The number of cases reported per day has nothing to do with Gavin Newsom’s leadership or lack thereof. It’s the natural flow of the infectious disease, and would have peaked earlier without his interventions. It can be argued that if Newsom hadn’t kept the lockdowns going throughout 2020, ICU usage would have been more level throughout the summer and fall, and the dangerous spike in December wouldn’t have occurred.

All of which is why California’s death rate has remained one of the lowest per capita in the nation: 134 deaths per 100,000, compared to 158 nationally, 153 in Texas and 247 in New York.

According to CDC data, California has 137 deaths per 100,000, compared to 158 nationally. The state’s ranking of 29th out of the 50 states can’t credibly be viewed as “one of the lowest per capita in the nation.”

Now on to vaccine distribution. Newsom claims:

Today, we have the most robust vaccination program in America. California now ranks sixth in the world for vaccine distribution, ahead of countries like Israel, Russia, Germany and France.

I’m not sure where he got those metrics ranking California against other countries, and I’m not going to spend a lot of time looking. But I’m pretty sure he used them because the state’s ranking compared to other states is piss-poor. According to NPR, 18.5 percent of Californians had received at least one dose of the vaccine as of March 9. The state ranks 26th in the nation in terms of percentage of residents who’d received at least one dose of the vaccine. The state has distributed only 78 percent of the doses allocated and ranks 34th in the nation on that metric.

And tonight, I’m proud to report that California has administered nearly 11 million doses. That’s three million more than any other state.

Eleven million doses is impressive, but it’s still 18.5 percent of the state’s population, and considering that California has 10 million more people than Texas, the next most populous state, and 18 million more than Florida, the third most populous state, having vaccinated three million more people than any other state isn’t a huge accomplishment.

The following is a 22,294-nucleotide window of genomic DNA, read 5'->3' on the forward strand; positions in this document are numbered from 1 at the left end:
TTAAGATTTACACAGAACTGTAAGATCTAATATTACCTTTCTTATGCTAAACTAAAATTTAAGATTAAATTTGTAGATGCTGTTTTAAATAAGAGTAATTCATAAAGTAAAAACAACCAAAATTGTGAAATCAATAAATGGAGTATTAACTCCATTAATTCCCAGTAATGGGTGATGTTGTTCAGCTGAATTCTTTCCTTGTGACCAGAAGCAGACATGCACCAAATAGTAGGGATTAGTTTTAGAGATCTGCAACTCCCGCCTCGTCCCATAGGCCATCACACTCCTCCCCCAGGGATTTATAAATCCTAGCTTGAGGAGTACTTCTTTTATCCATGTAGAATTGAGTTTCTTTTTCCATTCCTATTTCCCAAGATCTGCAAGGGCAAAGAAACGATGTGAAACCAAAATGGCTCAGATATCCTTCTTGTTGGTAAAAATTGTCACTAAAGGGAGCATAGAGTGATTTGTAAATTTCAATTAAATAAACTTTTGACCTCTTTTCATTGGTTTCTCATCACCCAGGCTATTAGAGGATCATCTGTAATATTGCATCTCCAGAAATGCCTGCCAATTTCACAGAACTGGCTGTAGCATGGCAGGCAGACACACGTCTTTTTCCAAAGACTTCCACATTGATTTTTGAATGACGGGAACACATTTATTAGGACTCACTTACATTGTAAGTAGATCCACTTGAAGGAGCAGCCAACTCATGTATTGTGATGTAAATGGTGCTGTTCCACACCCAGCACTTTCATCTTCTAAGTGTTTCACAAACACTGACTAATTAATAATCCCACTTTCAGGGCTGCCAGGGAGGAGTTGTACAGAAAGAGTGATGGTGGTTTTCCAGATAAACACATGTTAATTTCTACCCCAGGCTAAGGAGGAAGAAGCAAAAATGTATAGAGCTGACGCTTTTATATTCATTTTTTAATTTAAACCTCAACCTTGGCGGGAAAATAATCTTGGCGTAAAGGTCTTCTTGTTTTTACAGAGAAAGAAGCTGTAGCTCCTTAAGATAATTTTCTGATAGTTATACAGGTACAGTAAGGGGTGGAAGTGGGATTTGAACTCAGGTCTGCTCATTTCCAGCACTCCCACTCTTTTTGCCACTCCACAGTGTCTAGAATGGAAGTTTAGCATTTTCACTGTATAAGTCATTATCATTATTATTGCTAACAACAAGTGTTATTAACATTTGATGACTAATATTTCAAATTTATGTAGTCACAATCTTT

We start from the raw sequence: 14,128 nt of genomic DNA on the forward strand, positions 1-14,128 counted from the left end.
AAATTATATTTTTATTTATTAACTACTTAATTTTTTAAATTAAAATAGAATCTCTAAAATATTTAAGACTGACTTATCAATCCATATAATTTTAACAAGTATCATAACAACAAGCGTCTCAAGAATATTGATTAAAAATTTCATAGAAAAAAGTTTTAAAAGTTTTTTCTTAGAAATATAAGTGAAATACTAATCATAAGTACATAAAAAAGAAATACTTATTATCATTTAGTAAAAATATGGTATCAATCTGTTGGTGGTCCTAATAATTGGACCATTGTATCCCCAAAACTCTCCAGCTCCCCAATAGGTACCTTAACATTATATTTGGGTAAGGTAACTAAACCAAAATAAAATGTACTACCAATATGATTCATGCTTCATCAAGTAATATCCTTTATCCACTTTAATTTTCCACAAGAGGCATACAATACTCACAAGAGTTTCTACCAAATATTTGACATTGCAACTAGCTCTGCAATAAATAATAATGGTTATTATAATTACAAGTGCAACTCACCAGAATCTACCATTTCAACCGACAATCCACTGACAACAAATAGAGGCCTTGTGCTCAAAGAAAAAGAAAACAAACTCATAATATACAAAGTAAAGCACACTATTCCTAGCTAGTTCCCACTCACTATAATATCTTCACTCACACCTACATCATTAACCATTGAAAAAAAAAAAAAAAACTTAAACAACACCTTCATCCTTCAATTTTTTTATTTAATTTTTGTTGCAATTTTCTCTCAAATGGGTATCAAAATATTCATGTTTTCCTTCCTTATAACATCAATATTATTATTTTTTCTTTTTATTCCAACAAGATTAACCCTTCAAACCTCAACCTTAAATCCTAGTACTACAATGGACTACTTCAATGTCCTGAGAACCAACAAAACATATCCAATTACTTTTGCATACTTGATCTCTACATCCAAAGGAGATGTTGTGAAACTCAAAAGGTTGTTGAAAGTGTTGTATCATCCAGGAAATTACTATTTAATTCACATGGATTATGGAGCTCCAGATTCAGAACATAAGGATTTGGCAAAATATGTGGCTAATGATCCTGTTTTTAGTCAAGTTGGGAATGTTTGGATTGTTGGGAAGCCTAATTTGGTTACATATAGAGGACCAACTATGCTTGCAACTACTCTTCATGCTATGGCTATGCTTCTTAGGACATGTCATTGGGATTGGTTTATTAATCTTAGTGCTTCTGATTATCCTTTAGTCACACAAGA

First, we will make sure every Californian who needs a vaccine can get one. In our state, your access to the vaccine must not depend on who you know. We prioritize those who are at the greatest risk and with greatest exposure to the virus. We don’t just talk about vaccine equity—we designed our entire system around it.


But that system has failed. As the LA Times reported, access codes meant for “residents of underserved Black and Latino areas” were used by “white” people who were “not essential workers” and didn’t live in those ZIP codes. Newsom himself said that when he visited a vaccination center in Boyle Heights, a rough neighborhood just outside downtown Los Angeles, it “pretty clear” that “not everyone was from that community,” whatever that means.

And just today, a vaccine clinic in Pasadena had to be canceled because nearly two-thirds of the 1,500 available slots – which were reserved for people 65 and older and essential workers living in Pasadena – had been “booked by people who worked in the news media and in Hollywood, including at production companies, streaming TV services, news outlets and on the sets of soap operas.”